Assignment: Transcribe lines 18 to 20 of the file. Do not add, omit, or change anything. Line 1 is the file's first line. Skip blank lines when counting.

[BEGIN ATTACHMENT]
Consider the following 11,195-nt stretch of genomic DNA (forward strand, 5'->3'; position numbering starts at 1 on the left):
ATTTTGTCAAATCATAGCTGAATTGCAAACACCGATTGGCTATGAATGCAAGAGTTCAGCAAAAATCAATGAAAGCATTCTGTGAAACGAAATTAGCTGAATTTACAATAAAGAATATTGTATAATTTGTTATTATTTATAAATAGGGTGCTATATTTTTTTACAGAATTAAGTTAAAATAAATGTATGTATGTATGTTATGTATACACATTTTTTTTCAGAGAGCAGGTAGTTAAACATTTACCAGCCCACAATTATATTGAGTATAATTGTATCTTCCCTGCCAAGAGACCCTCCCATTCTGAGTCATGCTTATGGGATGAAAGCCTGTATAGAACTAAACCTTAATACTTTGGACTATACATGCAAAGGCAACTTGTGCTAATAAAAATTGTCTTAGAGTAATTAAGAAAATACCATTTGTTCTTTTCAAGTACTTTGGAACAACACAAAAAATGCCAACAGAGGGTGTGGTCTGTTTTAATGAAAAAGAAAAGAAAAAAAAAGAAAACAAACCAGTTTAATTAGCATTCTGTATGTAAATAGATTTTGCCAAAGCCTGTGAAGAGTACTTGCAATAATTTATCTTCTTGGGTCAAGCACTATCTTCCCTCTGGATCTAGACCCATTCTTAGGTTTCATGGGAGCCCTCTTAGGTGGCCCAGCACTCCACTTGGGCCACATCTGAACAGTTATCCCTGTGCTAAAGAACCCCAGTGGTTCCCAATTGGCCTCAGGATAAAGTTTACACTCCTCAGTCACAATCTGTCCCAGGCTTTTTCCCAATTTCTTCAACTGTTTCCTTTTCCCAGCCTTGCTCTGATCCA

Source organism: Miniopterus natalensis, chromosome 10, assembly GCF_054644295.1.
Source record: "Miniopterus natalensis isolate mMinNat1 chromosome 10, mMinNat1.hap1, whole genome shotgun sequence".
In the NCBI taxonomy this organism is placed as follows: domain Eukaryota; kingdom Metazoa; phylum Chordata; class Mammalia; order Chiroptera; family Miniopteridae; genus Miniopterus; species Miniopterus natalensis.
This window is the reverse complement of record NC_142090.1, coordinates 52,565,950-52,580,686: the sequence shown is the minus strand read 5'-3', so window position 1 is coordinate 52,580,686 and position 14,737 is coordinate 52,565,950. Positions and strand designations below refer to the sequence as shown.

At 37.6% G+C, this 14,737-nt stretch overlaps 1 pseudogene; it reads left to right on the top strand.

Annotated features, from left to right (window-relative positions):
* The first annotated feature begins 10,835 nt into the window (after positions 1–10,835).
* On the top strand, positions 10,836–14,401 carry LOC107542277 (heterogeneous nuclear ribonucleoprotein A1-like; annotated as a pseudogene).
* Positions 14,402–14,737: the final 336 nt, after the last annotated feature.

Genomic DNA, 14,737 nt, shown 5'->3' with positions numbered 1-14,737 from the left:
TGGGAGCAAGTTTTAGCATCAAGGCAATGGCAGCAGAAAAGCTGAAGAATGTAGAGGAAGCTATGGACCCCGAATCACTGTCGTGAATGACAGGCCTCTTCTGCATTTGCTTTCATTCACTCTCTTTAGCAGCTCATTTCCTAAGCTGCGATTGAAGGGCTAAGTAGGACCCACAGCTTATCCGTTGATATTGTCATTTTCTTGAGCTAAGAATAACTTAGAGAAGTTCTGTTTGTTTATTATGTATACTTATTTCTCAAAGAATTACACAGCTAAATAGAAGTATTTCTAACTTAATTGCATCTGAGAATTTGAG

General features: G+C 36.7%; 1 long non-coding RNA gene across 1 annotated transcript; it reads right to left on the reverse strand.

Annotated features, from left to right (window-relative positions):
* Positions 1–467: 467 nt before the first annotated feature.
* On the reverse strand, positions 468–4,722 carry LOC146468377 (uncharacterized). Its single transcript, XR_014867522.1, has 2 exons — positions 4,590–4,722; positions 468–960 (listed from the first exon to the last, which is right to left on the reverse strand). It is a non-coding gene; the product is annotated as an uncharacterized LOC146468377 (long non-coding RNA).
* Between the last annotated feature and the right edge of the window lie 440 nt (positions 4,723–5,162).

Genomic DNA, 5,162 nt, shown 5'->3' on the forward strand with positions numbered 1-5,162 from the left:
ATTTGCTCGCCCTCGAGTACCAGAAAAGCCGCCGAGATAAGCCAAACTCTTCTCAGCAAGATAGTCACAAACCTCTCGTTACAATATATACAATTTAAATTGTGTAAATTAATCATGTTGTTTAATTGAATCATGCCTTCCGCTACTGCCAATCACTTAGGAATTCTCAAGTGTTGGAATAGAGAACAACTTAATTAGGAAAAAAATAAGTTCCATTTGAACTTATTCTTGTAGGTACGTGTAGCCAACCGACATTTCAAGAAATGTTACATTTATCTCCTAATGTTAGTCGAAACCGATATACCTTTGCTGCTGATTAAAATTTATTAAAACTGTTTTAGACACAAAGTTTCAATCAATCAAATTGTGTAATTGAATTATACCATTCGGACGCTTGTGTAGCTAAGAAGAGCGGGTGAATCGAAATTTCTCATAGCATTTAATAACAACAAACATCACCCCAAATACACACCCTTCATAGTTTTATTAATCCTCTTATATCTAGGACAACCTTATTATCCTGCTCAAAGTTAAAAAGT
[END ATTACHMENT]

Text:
* Between the last annotated feature and the right edge of the window lie 440 nt (positions 4,723–5,162).

Genomic DNA, 5,162 nt, shown 5'->3' on the forward strand with positions numbered 1-5,162 from the left:
ATTTGCTCGCCCTCGAGTACCAGAAAAGCCGCCGAGATAAGCCAAACTCTTCTCAGCAAGATAGTCACAAACCTCTCGTTACAATATATACAATTTAAATTGTGTAAATTAATCATGTTGTTTAATTGAATCATGCCTTCCGCTACTGCCAATCACTTAGGAATTCTCAAGTGTTGGAATAGAGAACAACTTAATTAGGAAAAAAATAAGTTCCATTTGAACTTATTCTTGTAGGTACGTGTAGCCAACCGACATTTCAAGAAATGTTACATTTATCTCCTAATGTTAGTCGAAACCGATATACCTTTGCTGCTGATTAAAATTTATTAAAACTGTTTTAGACACAAAGTTTCAATCAATCAAATTGTGTAATTGAATTATACCATTCGGACGCTTGTGTAGCTAAGAAGAGCGGGTGAATCGAAATTTCTCATAGCATTTAATAACAACAAACATCACCCCAAATACACACCCTTCATAGTTTTATTAATCCTCTTATATCTAGGACAACCTTATTATCCTGCTCAAAGTTAAAAAGT